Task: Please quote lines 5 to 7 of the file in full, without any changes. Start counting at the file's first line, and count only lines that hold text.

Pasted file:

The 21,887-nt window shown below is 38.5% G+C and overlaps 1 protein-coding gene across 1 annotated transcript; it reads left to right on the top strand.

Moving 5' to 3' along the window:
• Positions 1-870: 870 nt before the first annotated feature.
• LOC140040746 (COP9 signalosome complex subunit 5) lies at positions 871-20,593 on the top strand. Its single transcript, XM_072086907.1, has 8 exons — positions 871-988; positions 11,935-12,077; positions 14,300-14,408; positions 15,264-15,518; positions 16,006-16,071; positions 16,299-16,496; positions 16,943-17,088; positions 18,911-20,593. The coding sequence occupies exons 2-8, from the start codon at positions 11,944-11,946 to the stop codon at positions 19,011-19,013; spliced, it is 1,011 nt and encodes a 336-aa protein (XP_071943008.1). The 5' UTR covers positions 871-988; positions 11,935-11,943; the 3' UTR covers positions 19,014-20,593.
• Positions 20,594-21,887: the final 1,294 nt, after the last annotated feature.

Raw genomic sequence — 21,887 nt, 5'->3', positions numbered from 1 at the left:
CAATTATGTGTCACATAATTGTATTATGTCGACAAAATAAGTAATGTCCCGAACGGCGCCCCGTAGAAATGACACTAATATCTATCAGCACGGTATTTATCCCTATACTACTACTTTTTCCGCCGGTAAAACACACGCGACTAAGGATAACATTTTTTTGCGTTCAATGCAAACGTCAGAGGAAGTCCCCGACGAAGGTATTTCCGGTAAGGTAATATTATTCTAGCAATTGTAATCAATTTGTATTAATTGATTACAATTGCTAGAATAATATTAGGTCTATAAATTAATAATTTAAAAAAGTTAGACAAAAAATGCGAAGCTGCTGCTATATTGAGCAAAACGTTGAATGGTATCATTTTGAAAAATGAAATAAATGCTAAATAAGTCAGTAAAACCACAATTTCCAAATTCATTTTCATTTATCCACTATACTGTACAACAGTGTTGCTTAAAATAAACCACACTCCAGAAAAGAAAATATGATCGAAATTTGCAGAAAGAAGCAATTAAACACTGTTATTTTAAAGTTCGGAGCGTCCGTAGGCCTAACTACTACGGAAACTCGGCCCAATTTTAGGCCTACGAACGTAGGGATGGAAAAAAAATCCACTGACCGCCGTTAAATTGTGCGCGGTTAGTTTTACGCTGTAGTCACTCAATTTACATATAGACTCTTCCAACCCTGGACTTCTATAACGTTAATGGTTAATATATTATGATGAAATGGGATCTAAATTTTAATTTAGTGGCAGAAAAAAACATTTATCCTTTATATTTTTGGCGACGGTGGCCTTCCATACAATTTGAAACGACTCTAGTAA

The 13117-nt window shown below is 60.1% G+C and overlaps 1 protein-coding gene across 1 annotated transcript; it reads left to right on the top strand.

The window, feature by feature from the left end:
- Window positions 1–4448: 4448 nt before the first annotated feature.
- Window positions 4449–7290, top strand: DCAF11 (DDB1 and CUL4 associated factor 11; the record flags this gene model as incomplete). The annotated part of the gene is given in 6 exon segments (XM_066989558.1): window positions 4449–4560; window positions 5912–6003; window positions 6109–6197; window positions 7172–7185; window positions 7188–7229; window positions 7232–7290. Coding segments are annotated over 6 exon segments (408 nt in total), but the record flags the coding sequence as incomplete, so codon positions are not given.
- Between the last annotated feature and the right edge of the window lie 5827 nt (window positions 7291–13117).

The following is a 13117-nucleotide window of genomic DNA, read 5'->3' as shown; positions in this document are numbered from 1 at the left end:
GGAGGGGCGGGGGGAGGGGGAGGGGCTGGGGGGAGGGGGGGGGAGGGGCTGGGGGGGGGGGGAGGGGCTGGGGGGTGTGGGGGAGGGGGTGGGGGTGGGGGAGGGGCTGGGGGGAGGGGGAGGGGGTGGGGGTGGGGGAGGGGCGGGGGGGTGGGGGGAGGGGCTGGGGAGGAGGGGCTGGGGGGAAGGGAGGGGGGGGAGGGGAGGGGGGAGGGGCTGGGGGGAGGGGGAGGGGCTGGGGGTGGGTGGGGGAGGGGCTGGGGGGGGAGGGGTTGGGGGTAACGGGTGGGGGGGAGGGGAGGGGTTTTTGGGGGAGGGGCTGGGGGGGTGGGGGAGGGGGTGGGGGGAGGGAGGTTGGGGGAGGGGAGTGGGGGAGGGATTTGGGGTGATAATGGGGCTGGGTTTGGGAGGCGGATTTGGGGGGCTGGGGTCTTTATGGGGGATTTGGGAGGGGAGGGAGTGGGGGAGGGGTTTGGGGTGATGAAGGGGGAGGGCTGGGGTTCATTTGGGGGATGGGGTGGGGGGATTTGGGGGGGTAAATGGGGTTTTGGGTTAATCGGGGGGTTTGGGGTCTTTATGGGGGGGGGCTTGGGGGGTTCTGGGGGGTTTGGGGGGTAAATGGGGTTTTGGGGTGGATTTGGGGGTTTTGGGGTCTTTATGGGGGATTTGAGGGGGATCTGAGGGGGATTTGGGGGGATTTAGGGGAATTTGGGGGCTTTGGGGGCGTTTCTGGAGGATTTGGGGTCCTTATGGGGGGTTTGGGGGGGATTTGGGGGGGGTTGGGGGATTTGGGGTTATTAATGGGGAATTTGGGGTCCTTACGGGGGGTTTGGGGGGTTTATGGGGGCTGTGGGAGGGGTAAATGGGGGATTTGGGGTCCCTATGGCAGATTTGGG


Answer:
• Positions 20,594-21,887: the final 1,294 nt, after the last annotated feature.

Raw genomic sequence — 21,887 nt, 5'->3', positions numbered from 1 at the left:
CAATTATGTGTCACATAATTGTATTATGTCGACAAAATAAGTAATGTCCCGAACGGCGCCCCGTAGAAATGACACTAATATCTATCAGCACGGTATTTATCCCTATACTACTACTTTTTCCGCCGGTAAAACACACGCGACTAAGGATAACATTTTTTTGCGTTCAATGCAAACGTCAGAGGAAGTCCCCGACGAAGGTATTTCCGGTAAGGTAATATTATTCTAGCAATTGTAATCAATTTGTATTAATTGATTACAATTGCTAGAATAATATTAGGTCTATAAATTAATAATTTAAAAAAGTTAGACAAAAAATGCGAAGCTGCTGCTATATTGAGCAAAACGTTGAATGGTATCATTTTGAAAAATGAAATAAATGCTAAATAAGTCAGTAAAACCACAATTTCCAAATTCATTTTCATTTATCCACTATACTGTACAACAGTGTTGCTTAAAATAAACCACACTCCAGAAAAGAAAATATGATCGAAATTTGCAGAAAGAAGCAATTAAACACTGTTATTTTAAAGTTCGGAGCGTCCGTAGGCCTAACTACTACGGAAACTCGGCCCAATTTTAGGCCTACGAACGTAGGGATGGAAAAAAAATCCACTGACCGCCGTTAAATTGTGCGCGGTTAGTTTTACGCTGTAGTCACTCAATTTACATATAGACTCTTCCAACCCTGGACTTCTATAACGTTAATGGTTAATATATTATGATGAAATGGGATCTAAATTTTAATTTAGTGGCAGAAAAAAACATTTATCCTTTATATTTTTGGCGACGGTGGCCTTCCATACAATTTGAAACGACTCTAGTAA